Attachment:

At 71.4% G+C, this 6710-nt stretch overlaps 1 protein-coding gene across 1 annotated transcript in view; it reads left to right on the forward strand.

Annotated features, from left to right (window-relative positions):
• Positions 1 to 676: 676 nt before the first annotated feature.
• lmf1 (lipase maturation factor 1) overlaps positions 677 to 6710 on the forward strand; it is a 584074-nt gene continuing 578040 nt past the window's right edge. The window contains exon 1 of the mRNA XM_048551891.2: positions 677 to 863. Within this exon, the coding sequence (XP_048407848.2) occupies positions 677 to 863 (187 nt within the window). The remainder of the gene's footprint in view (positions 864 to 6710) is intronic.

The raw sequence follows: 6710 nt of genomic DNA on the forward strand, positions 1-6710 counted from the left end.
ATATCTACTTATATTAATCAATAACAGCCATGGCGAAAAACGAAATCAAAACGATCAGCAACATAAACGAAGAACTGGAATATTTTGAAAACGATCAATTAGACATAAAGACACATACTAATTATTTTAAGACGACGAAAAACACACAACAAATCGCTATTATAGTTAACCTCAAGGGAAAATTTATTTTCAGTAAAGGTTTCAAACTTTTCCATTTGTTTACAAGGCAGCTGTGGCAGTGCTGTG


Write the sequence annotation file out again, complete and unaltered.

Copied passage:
At 71.4% G+C, this 6710-nt stretch overlaps 1 protein-coding gene across 1 annotated transcript in view; it reads left to right on the forward strand.

Annotated features, from left to right (window-relative positions):
• Positions 1 to 676: 676 nt before the first annotated feature.
• lmf1 (lipase maturation factor 1) overlaps positions 677 to 6710 on the forward strand; it is a 584074-nt gene continuing 578040 nt past the window's right edge. The window contains exon 1 of the mRNA XM_048551891.2: positions 677 to 863. Within this exon, the coding sequence (XP_048407848.2) occupies positions 677 to 863 (187 nt within the window). The remainder of the gene's footprint in view (positions 864 to 6710) is intronic.

The raw sequence follows: 6710 nt of genomic DNA on the forward strand, positions 1-6710 counted from the left end.
ATATCTACTTATATTAATCAATAACAGCCATGGCGAAAAACGAAATCAAAACGATCAGCAACATAAACGAAGAACTGGAATATTTTGAAAACGATCAATTAGACATAAAGACACATACTAATTATTTTAAGACGACGAAAAACACACAACAAATCGCTATTATAGTTAACCTCAAGGGAAAATTTATTTTCAGTAAAGGTTTCAAACTTTTCCATTTGTTTACAAGGCAGCTGTGGCAGTGCTGTG